“I had dinner at Olympic at twilight. Since its opening three or four years ago, it has been so popular that it is packed every day at mealtime. The owner used to run a restaurant in Seattle, in the United States. The diners are mostly office clerks, store clerks and students – both men and women. Very few people speak in the Tokyo dialect, and almost no one knows their manners. Watching these customers dine is enough to learn the level of our country’s culture.”
The condescending attitude is very much like Kafu. He seems to have been a great fan of the restaurant from 1932 to 1933 as it appears often in his diary. However, he says little about what he ordered.
The restaurant was established by three young men who had trained in Seattle. I had no doubt that the name Olympic had come from the Olympic Games, held in Amsterdam in 1928, but they had named it after a mountain in Seattle.
“We named our new store Olympic after Mt. Olympia, which would always look up at, missing our hometowns and pledging that we would withstand all hardships.”
The May 1970 (Showa 45) edition of Ginza Hyakuten ran an article of an interview with the store. The store interior in the photo used in the article is almost exactly the same as what I saw in the aforementioned movie. The restaurant that Kafu enjoyed dining at before World War II was a two-story building. After the war, they built the eight-story building that I was familiar with – home to “a fruits parlor on the first floor, the restaurant on the second store, and a party room on the third floor,” according to the 1970 article.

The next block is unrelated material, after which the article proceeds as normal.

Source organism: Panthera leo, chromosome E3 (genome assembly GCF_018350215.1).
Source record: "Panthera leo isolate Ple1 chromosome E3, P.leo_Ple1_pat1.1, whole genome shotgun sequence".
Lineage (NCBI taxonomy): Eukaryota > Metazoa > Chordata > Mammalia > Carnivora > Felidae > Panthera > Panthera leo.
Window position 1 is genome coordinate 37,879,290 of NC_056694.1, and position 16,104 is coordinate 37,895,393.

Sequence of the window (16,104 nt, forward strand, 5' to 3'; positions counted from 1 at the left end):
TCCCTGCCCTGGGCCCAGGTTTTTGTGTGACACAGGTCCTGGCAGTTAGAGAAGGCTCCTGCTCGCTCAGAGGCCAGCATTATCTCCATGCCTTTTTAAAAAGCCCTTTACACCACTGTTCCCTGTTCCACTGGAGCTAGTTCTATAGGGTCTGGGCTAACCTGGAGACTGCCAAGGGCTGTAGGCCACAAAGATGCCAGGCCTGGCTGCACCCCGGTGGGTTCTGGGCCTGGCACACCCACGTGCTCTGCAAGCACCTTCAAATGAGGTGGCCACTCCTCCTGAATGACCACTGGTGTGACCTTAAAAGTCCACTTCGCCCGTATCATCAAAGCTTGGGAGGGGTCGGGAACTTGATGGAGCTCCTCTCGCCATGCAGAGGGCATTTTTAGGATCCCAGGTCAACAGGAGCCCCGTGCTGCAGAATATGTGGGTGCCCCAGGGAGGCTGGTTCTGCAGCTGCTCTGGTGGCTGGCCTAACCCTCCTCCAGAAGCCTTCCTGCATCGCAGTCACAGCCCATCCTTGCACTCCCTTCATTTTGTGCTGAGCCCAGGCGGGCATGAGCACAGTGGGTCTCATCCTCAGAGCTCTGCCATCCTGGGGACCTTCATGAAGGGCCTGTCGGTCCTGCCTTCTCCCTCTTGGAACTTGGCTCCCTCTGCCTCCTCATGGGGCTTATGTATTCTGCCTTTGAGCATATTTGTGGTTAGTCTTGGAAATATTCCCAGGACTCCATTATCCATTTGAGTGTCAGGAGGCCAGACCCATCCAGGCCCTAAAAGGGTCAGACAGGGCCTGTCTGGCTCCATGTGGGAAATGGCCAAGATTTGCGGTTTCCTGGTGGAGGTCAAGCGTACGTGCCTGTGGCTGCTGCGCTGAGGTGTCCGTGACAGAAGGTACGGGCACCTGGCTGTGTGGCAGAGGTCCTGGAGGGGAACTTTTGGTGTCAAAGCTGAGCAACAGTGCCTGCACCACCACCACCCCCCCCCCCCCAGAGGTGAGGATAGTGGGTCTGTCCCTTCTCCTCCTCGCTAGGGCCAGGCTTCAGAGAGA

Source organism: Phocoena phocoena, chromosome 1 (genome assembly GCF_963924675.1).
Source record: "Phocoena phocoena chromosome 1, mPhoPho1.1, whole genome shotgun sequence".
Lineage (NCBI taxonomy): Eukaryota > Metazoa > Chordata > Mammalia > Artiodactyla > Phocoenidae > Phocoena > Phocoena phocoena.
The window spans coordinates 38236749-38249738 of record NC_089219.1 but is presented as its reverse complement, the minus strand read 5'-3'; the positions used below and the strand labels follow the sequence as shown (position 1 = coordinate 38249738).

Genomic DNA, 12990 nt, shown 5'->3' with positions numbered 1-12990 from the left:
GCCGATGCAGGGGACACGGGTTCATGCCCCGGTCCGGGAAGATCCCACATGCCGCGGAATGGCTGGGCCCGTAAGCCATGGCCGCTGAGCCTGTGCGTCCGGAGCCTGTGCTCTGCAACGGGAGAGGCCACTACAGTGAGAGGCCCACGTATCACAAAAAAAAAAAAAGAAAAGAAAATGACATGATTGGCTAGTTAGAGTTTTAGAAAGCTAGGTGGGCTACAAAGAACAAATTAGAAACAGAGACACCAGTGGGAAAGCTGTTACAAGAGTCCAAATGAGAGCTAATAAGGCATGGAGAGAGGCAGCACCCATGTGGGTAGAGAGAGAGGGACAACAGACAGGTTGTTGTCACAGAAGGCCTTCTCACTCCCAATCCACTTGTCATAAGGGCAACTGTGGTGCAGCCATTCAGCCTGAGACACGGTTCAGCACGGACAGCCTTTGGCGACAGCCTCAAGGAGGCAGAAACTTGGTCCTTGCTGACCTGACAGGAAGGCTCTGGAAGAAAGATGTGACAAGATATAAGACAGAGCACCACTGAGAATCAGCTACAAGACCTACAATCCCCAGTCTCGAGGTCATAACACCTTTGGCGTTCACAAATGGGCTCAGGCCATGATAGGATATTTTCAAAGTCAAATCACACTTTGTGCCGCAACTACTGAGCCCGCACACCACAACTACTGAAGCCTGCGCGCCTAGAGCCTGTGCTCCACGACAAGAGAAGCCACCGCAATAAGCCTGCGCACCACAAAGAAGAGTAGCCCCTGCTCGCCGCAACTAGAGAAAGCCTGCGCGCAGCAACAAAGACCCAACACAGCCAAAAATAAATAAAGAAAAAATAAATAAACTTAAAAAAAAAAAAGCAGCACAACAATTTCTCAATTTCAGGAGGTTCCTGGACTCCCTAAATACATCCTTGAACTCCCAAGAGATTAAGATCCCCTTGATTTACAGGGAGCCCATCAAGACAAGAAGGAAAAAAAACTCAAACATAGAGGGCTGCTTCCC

Ginza Hyakuten, May 1970 edition
I looked through back issues of Ginza Hyakuten, but failed to find any articles on Olympic from around 1960, when I was a child. However, I found an intriguing dish introduced in an article introducing the restaurant in 1978. The recommended dish was called “Oriental Rice.”
“Our original Oriental Rice is made by covering stir fried rice with special toppings and a white sauce, which is baked in the oven. It is doria with a twist.”
Oriental Rice… the name rung a bell. An article published in 1984 (Showa 59) refers to the Oriental Rice, stating, “the dishes that were created in the days of our establishment are still served today and remain very popular.” That would mean that the dish was on the menu when I was a child. It may have been this dish that I had enjoyed the toasted top layer of, huffing and puffing from the sides. Unfortunately, they did not have a photo.